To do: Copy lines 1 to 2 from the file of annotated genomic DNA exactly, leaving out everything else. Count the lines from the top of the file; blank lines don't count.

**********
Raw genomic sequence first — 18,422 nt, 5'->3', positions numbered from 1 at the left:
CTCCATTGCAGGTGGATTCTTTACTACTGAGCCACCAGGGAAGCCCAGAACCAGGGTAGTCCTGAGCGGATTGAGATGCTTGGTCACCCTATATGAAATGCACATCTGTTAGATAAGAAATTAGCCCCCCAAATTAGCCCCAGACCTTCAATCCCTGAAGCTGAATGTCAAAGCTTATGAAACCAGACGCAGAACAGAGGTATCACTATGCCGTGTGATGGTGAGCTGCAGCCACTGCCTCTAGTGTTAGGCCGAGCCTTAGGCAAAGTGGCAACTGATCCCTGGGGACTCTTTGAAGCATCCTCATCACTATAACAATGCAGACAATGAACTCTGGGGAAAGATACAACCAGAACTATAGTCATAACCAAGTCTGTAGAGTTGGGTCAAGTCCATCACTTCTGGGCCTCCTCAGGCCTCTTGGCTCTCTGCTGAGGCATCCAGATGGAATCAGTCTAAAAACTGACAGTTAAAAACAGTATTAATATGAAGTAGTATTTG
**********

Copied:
Raw genomic sequence first — 18,422 nt, 5'->3', positions numbered from 1 at the left:
CTCCATTGCAGGTGGATTCTTTACTACTGAGCCACCAGGGAAGCCCAGAACCAGGGTAGTCCTGAGCGGATTGAGATGCTTGGTCACCCTATATGAAATGCACATCTGTTAGATAAGAAATTAGCCCCCCAAATTAGCCCCAGACCTTCAATCCCTGAAGCTGAATGTCAAAGCTTATGAAACCAGACGCAGAACAGAGGTATCACTATGCCGTGTGATGGTGAGCTGCAGCCACTGCCTCTAGTGTTAGGCCGAGCCTTAGGCAAAGTGGCAACTGATCCCTGGGGACTCTTTGAAGCATCCTCATCACTATAACAATGCAGACAATGAACTCTGGGGAAAGATACAACCAGAACTATAGTCATAACCAAGTCTGTAGAGTTGGGTCAAGTCCATCACTTCTGGGCCTCCTCAGGCCTCTTGGCTCTCTGCTGAGGCATCCAGATGGAATCAGTCTAAAAACTGACAGTTAAAAACAGTATTAATATGAAGTAGTATTTG